# The surface boundary layer as a part of the overlying convective layer

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## Abstract

This paper extends previous work developing a mechanistic theory of the convective boundary layer to the forced convective region between the base of the plumes and the surface. It is shown that a simple model based on specifying the entrainment between adjacent layers, gives quantitative relations between temperature at plume height and the surface temperature, and the shearing stress and the turbulence, thus completing the specifications of the surface boundary needed for the convective planetary boundary layer plume model, by describing the surface boundary layer without constants determined to match boundary layer measurements.

The formulae are deduced in terms of the entrainment constant*a*=1/12, and the turbulent decay constant*A*=1, by mechanistic reasoning, without the introduction of any adjustable empirical constants.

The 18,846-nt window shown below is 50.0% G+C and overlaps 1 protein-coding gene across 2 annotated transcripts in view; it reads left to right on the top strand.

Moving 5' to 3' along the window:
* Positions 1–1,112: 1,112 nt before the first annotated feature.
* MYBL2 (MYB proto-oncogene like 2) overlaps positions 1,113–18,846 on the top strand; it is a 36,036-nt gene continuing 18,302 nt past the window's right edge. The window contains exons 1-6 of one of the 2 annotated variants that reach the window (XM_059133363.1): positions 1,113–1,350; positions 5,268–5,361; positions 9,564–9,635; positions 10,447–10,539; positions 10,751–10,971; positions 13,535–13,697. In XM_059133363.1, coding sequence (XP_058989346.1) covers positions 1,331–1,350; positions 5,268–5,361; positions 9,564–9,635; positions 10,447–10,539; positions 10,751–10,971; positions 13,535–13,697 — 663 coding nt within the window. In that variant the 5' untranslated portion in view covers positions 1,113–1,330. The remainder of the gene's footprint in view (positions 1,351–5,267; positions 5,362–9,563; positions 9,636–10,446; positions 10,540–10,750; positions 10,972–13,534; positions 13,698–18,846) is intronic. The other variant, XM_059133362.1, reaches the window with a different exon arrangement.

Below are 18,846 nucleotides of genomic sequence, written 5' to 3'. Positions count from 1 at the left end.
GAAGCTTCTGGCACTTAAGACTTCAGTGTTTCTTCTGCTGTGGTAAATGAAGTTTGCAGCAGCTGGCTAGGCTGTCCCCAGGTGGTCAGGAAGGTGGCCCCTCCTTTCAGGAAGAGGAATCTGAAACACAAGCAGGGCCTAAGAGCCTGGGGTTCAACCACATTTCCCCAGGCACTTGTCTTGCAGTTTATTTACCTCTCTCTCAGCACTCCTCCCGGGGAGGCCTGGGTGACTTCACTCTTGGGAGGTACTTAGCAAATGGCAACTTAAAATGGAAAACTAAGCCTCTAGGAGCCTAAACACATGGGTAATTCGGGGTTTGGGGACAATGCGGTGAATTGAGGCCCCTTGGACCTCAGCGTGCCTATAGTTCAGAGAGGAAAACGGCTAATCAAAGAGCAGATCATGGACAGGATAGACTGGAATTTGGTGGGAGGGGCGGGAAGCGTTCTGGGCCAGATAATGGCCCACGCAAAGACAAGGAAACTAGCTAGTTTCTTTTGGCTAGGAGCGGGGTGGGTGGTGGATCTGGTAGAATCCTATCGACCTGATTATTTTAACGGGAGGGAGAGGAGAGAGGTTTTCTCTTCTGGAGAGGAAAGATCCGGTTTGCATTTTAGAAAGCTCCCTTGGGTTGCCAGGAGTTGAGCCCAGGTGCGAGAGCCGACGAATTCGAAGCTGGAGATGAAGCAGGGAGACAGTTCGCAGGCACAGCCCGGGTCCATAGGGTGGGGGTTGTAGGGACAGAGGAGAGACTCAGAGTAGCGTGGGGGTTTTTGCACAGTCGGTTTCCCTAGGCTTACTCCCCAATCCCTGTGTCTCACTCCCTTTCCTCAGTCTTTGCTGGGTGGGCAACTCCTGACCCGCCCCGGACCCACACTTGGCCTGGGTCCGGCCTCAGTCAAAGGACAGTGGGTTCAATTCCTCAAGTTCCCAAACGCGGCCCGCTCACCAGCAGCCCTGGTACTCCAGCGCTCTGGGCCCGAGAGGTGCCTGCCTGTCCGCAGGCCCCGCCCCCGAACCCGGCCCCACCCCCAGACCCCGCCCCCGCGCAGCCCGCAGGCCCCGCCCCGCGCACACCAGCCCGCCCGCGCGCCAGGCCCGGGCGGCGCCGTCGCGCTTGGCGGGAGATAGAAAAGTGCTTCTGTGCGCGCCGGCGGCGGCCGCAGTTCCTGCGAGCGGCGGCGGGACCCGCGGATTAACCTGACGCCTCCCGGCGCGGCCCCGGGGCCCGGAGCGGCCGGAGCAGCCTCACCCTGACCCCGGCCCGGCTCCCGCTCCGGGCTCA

*i*is the total turbulence such that

*i*

^{2}=σ

_{u}

^{2}+

_{v}

^{2}+

_{w}

^{2}, given that the σ are the standard deviations of the air velocity along each axis. Von Karman's constant is

*k*=0.4, and

*L*is the Obukhov scale length.

Rough surface conditions also allow the wind and the temperature excess at ten meters or so above the surface to be derived. In these conditions*v*=(A/2a)^{1/2}i, and*T*_{surface}−*T*_{average at plume base}=*H/(ϱC*_{p}*ai*). When the surface is not very rough, an additional roughness parameter is required to specify the number of layers needed to make the transition from the plume to the surface, and its function is examined. These formulae all compare well with published measured values.

It is shown by means of a fully descriptive theory, that the shear in the plume layer is very small.

## Key words

Boundary layer Convection## Preview

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## References

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